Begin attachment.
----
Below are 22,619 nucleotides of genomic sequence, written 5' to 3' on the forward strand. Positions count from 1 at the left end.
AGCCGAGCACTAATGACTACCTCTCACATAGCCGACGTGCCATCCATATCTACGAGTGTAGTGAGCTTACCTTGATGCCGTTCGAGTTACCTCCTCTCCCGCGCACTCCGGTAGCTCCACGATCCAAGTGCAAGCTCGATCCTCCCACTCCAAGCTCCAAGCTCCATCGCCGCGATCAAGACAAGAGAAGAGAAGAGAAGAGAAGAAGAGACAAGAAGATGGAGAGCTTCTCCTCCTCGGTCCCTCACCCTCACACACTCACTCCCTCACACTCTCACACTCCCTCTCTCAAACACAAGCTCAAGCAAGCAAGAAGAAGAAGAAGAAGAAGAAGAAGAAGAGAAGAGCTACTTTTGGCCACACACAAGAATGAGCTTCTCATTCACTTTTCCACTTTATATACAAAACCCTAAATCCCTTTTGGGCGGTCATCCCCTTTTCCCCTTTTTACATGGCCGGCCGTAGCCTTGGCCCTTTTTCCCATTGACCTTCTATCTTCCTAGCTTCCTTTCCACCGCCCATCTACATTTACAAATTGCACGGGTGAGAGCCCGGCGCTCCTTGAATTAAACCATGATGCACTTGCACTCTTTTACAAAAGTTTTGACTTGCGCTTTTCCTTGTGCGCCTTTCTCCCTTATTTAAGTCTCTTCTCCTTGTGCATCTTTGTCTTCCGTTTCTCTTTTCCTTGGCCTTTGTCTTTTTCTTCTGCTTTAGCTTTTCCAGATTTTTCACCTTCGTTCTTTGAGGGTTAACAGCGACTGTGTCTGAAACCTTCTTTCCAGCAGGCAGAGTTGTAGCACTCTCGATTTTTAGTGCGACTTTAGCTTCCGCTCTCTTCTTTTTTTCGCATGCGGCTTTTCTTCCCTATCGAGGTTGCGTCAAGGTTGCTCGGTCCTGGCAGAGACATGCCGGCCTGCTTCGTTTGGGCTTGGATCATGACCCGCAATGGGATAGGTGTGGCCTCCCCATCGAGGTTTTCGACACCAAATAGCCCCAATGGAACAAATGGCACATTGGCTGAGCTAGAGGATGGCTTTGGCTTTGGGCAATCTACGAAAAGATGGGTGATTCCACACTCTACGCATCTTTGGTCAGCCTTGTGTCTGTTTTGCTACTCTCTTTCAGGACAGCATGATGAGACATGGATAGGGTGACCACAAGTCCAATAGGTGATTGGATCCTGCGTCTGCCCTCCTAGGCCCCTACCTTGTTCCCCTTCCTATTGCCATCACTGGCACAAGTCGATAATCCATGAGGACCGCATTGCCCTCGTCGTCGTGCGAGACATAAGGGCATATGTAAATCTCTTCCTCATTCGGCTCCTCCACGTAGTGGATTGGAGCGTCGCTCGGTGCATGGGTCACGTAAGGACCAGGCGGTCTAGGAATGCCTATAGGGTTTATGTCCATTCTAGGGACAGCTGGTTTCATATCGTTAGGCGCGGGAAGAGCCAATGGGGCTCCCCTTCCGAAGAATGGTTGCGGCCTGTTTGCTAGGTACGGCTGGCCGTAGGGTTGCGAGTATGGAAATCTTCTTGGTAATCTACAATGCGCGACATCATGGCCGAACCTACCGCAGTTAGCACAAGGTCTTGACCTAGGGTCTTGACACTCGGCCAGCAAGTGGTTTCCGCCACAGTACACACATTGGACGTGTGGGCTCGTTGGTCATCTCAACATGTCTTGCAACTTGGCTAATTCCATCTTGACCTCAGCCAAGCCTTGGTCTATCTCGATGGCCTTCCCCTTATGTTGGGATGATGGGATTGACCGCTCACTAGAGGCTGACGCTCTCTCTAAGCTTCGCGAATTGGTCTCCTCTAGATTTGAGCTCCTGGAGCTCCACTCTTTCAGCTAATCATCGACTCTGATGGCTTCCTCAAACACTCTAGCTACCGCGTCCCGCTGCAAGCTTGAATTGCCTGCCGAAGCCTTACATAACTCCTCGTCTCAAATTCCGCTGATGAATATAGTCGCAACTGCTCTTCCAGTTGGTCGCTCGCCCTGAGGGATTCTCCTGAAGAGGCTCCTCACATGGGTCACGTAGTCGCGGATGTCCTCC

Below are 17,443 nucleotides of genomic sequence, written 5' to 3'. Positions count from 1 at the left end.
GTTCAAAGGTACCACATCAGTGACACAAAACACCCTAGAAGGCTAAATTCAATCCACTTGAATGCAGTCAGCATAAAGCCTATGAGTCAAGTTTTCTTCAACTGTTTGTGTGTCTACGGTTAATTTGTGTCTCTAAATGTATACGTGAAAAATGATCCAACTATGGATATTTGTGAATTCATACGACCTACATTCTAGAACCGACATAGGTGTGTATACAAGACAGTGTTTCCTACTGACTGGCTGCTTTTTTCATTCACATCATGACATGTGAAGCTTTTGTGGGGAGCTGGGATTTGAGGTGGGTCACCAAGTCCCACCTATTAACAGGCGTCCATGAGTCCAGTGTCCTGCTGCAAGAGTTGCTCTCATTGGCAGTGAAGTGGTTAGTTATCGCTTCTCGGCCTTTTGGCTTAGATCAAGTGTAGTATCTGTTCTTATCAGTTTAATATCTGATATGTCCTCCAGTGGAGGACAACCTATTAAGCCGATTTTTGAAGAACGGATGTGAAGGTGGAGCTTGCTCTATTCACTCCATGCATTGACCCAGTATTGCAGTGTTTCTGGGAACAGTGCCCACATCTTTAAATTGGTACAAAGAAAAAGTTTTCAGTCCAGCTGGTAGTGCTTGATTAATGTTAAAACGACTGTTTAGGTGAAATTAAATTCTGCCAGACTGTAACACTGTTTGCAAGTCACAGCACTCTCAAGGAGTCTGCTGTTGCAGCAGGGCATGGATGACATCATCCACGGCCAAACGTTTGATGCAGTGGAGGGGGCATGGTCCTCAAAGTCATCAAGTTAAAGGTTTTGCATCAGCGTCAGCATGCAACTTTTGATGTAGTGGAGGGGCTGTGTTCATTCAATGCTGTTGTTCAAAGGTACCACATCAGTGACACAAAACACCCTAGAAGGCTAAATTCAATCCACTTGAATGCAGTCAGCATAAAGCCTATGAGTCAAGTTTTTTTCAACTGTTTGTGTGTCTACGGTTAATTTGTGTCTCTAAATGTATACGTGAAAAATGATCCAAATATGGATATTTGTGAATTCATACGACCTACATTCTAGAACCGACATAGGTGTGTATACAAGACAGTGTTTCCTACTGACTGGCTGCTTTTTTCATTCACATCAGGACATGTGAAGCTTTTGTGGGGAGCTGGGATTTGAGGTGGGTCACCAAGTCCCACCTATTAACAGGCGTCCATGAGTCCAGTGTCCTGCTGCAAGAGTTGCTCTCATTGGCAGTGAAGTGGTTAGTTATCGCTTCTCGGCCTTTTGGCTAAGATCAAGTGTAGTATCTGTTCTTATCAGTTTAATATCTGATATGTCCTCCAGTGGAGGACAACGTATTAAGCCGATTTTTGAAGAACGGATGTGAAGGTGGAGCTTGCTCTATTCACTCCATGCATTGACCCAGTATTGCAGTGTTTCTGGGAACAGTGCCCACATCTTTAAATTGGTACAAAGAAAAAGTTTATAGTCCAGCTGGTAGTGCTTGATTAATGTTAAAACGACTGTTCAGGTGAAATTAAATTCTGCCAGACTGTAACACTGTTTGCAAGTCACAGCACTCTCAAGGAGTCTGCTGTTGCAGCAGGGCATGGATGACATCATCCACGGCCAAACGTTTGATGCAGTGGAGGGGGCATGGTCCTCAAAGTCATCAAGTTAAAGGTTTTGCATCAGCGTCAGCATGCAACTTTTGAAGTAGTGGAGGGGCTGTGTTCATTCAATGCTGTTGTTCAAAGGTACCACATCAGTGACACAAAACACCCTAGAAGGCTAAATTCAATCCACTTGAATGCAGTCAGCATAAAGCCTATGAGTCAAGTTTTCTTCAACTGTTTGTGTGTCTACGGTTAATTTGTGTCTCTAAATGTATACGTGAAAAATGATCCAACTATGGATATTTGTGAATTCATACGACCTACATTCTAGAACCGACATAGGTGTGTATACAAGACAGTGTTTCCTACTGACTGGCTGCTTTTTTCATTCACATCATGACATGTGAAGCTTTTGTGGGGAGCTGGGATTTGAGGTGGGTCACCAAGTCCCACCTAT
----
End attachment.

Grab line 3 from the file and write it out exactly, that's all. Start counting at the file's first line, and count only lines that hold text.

Below are 17,443 nucleotides of genomic sequence, written 5' to 3'. Positions count from 1 at the left end.